U.S. Federal Labor Relations Authority

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United States Department of the Treasury, Internal Revenue Service (Agency) and National Treasury Employees Union, Chapter 68 (Union) 

73 FLRA No. 175                                                                                    
















June 25, 2024




Before the Authority:  Susan Tsui Grundmann, Chairman,

and Colleen Duffy Kiko, Member


I.         Statement of the Case


Arbitrator Ann R. Gosline issued an award finding the Agency violated the parties’ collective‑bargaining agreement by failing to provide an employee (the grievant) adequate counseling before lowering her overall performance rating.  As a remedy, the Arbitrator directed the Agency to raise the grievant’s rating.  The Agency filed exceptions arguing the award is contrary to § 7106(a) of the Federal Service Labor‑Management Relations Statute (the Statute)[1] and fails to draw its essence from the parties’ agreement.  For the reasons below, we find the award is contrary to law and set it aside.


II.          Background and Arbitrator’s Award


The grievant works as a customer‑service representative.  During 2018-2019 mid‑year performance evaluations, the Agency notified the grievant she was not performing at the exceeds‑expectations level in three critical job elements.  Four months later, the Agency gave the grievant a counseling memorandum detailing her errors and offering recommendations and assistance.  The grievant’s supervisor met with the grievant to discuss the counseling memorandum on March 1, 2019, and met with her on March 13, 2019, to review a report that “provides written feedback on both appropriate actions taken and errors made, with references to [an Agency manual] where appropriate.”[2]  The supervisor sent the grievant a follow‑up email on March 15, 2019, asking how she could help the grievant and offering further performance feedback, “time off the phone to do research,” and guidance sessions with a “lead” customer-service representative.[3]  During the final two months of the rating period, the Agency offered various forms of assistance, some of which the grievant refused.  Despite improvements, the grievant made additional errors before the end of the rating period.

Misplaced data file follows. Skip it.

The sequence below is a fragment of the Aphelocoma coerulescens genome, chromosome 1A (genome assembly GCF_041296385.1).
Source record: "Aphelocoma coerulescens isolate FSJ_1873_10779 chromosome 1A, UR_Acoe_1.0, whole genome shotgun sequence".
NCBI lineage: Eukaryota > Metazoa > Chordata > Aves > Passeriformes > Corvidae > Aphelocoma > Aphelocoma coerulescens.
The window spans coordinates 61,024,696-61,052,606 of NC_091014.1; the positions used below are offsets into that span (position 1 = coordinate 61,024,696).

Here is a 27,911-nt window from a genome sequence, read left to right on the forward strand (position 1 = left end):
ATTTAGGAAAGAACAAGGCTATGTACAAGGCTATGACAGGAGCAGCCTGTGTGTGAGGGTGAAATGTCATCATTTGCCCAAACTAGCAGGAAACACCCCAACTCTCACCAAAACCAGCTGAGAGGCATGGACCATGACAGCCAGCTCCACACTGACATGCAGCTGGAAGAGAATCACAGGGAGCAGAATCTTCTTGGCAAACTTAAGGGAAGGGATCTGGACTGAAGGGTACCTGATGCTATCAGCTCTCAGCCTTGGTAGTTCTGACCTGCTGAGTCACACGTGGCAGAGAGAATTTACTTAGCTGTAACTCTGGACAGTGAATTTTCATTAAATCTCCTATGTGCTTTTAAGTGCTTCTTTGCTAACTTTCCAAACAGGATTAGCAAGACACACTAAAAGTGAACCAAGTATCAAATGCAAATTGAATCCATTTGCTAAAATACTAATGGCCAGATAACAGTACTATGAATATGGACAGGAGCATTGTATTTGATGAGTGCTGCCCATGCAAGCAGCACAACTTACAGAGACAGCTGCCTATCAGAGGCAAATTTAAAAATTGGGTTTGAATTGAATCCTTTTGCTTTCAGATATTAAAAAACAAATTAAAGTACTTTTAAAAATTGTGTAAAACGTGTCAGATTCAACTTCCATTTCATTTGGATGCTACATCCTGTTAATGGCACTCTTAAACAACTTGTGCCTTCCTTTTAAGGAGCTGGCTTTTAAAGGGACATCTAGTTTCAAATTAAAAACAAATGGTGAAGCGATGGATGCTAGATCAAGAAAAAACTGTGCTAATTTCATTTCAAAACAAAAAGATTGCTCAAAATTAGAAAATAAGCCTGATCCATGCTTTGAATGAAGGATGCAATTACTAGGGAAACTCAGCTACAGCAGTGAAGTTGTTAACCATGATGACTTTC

In the final performance evaluation, the Agency rated the grievant as “meets” expectations in two critical job elements.[4]  Consequently, her overall rating dropped from outstanding – which she received the previous year – to exceeds fully successful.  The Union grieved the evaluation, alleging that the Agency failed to provide the grievant the counseling required by Article 12, Section 4.L. of the parties’ agreement (Article 12).


Article 12 states, in relevant part:


[T]he Employer will counsel employees in relation to their overall performance rating on an as needed basis.  Such counseling will normally take place when a supervisor notices a decrease in performance, defined as a drop in the average [critical job element] score and include advice or recommendations on better communicating job requirements and providing additional coaching, monitoring, mentoring, and other developmental activities, as appropriate, to help improve employee performance until the employee shows improvement.  Special emphasis should be given to those cases when an employee’s performance indicates a decrease in the overall rating (e.g.[,] exceeds fully successful to fully successful).  Written feedback will not be the sole means to deliver counseling.  Feedback will also be provided by oral communication between the employee and the supervisor.[5]


The grievance proceeded to arbitration, where the parties submitted the issues of whether the Agency violated the parties’ agreement by lowering the grievant’s overall performance rating “without complying with the requirements of Article 12,” and, if so, what is the remedy?[6]